PAPSS to reduce dollar demand in Ghana, other African countries; strengthen African currencies – Dr Addison
Governor of the Central Bank, Dr Ernest Addison, has averred the introduction of the Pan-African Payment and Settlement System (PAPSS) in the implementation of the African Continental Free Trade Area (AfCFTA) will help reduce the continent’s demand for the dollar to trade.
With the PAPSS platform built to allow businesses on the continent engage in financial transactions in their respective local currencies, Dr Addison notes demand for dollar is expected to significantly reduce, impacting interest and exchange rates thereby strengthening African currencies in the process.
Strong demand for the greenback for trade purpose by African businesses contributes to the weakening and depreciation of the continent’s local currencies.
In Ghana for instance, strong demand for the anchor currency (dollar) has led to a more than 18% depreciation of the value of the cedi.
Delivering a speech at the Ghana Trade Roadshow on Friday, July 1, 2022, Dr Addison noted financial institutions in Ghana and around the continent have a crucial role as both facilitators and integrators in the implementation of the PAPSS.
Speaking further at the event and particularly about Ghana’s financial sector, the Governor remarked the sector can play a pivotal role in leveraging AfCFTA to boost the country’s socio-economic development by investing in infrastructure and financial technology to participate in funding trade transactions presented through the AfCFTA platform as well as supporting regional trade transactions.
According to the Governor, Ghana’s banking sector is currently well-capitalised with adequate liquidity to support transactions generated through increased trade.
Adding that, “The Bank of Ghana has put in place robust regulatory and supervisory frameworks to support in-country and cross-border trade transactions. There are also policies and safeguards to reduce Anti-Money Laundering and Combating the Financing of Terrorism (AML-CFT) activities and create a robust and a sound financial system to support regional trade. Ghana’s financial sector can therefore be instrumental in meeting the funding needs of businesses in the country to trade under the AfCFTA umbrella.”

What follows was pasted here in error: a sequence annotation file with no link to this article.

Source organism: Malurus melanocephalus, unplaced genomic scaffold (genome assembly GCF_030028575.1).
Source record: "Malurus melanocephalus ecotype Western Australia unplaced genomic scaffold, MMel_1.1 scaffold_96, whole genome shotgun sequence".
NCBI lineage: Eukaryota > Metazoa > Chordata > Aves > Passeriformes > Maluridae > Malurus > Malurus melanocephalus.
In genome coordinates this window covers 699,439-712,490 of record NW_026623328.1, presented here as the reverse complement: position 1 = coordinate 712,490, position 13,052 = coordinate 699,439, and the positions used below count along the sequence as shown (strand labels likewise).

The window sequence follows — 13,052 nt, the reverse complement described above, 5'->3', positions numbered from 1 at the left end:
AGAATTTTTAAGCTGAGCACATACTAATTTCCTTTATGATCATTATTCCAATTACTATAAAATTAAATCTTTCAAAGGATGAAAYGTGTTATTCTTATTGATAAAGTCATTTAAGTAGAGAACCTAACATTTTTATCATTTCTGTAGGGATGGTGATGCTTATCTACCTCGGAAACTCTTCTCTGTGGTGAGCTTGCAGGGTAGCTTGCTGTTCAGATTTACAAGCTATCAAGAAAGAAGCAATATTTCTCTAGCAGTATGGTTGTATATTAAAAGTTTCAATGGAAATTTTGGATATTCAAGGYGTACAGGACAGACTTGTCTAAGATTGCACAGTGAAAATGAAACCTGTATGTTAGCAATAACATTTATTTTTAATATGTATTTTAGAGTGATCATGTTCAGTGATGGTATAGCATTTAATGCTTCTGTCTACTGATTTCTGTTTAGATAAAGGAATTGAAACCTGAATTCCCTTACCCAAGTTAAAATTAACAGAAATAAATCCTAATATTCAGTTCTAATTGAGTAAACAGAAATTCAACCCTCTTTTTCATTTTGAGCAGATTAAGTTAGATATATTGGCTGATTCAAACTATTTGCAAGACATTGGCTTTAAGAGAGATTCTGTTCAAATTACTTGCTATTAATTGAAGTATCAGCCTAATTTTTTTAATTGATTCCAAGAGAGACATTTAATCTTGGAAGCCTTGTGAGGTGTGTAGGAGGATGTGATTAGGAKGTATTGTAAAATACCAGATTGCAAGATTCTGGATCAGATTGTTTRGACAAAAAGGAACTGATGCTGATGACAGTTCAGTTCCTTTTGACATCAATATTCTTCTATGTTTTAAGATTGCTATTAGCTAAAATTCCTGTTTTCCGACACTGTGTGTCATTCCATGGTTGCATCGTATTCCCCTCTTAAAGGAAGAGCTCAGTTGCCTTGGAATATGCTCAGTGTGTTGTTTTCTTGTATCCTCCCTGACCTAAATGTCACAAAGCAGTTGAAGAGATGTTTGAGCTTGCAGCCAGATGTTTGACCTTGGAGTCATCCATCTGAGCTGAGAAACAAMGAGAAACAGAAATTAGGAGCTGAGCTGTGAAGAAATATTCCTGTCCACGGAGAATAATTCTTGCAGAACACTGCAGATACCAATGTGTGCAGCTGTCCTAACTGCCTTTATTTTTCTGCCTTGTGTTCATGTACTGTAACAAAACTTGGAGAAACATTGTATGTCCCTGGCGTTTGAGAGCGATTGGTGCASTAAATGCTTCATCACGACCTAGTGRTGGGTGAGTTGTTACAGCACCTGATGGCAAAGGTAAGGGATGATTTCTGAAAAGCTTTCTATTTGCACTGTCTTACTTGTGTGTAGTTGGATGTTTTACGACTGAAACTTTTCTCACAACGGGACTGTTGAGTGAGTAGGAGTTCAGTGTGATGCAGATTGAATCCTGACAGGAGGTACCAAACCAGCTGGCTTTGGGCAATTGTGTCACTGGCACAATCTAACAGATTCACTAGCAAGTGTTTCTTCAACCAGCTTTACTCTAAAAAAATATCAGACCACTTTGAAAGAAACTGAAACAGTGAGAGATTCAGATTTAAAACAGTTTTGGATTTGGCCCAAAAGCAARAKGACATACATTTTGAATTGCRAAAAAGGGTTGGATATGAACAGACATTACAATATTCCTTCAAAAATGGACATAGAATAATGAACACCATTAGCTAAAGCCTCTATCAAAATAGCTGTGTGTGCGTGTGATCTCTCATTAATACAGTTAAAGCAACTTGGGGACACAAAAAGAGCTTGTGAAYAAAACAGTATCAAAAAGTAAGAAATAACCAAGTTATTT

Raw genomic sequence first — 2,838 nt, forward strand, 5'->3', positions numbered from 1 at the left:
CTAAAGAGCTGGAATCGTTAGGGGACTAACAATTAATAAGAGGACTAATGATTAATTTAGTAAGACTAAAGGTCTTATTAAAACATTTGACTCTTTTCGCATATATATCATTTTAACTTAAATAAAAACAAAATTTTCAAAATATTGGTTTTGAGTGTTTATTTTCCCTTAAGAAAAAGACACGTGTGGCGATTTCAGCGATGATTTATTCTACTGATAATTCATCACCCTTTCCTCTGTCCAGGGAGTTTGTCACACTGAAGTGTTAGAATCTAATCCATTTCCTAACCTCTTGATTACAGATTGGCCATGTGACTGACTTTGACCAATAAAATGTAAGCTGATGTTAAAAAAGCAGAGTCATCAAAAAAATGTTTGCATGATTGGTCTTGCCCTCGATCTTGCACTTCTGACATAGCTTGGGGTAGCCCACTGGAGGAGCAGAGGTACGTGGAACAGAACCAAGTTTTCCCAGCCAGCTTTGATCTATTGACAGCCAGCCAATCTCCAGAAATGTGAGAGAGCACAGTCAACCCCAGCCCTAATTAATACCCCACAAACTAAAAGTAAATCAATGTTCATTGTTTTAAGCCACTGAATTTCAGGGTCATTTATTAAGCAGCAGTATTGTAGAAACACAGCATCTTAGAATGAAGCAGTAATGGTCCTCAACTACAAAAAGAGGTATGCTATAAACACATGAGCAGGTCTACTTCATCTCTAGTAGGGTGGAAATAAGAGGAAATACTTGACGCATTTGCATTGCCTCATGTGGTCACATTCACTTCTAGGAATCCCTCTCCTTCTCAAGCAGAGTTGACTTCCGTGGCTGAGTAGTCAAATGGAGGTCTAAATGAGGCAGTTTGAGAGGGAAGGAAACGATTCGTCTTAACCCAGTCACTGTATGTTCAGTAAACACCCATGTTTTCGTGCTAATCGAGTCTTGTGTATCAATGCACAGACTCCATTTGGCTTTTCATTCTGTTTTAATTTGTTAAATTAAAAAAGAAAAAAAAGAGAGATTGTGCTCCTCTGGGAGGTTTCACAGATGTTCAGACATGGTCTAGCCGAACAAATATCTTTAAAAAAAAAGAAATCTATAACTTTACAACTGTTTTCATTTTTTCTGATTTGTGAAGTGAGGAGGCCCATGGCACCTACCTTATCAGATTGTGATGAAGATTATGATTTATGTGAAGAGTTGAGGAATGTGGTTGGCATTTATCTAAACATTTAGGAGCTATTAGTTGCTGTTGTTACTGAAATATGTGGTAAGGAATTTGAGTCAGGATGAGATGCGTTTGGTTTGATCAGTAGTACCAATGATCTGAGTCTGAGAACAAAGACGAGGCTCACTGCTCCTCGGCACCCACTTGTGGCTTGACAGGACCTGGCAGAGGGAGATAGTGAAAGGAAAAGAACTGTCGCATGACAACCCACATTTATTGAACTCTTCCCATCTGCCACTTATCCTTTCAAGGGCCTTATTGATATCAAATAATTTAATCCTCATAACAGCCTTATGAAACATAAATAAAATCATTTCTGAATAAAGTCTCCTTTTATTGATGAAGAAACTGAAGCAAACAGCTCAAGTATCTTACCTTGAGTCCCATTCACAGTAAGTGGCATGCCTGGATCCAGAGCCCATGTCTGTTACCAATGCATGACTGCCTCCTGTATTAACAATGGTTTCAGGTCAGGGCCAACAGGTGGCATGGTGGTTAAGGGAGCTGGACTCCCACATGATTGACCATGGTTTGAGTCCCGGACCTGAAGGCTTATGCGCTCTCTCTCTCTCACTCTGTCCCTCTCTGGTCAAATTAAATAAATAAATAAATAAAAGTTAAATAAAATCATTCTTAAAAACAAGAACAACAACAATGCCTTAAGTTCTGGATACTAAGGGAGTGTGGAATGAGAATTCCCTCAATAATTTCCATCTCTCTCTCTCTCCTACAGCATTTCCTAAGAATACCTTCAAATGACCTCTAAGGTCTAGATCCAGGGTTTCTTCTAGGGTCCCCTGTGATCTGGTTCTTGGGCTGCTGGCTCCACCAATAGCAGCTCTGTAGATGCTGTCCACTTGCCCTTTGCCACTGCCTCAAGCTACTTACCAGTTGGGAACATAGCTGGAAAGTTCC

“In response to the opportunities that the AFFTCA presents, commercial banks are required to strengthen all risk management systems and scale-up capacity in trade finance to support the private sector. Additionally, banks and non-bank financial institutions are encouraged to increase investments in digitisation platforms as well as cyber-security systems to facilitate safe and secure trade transactions through AfCFTA.
“These institutional developments should complement the PAPSS and MANSA platforms through which Afreximbank will work with local businesses and financial institutions to help facilitate intra-Africa trade,” he stated further.
The AfCFTA is one of the flagship projects of the African Union’s “Agenda 2063: The Africa We Want”, which aims to promote trade among 55 African countries, with a market size of about 1.2 billion people and projected US$450 billion income boost for the continent by 2035.
The main objective of AfCFTA is to create a single market for goods and services and promote the free movement of business persons and investments in Africa. The Agreement seeks to expand intra-African trade through better harmonization and coordination of trade liberalization and facilitation regimes. Trade remains an important driver for economic growth and development in Africa.
Intra-African trade has increased in recent years; nevertheless, Asia and Europe remain the main trade partners of the continent. High dependence on trade in primary goods, high product and market concentration of exports, and weak regional production networks are among the main challenges of trade on the African continent.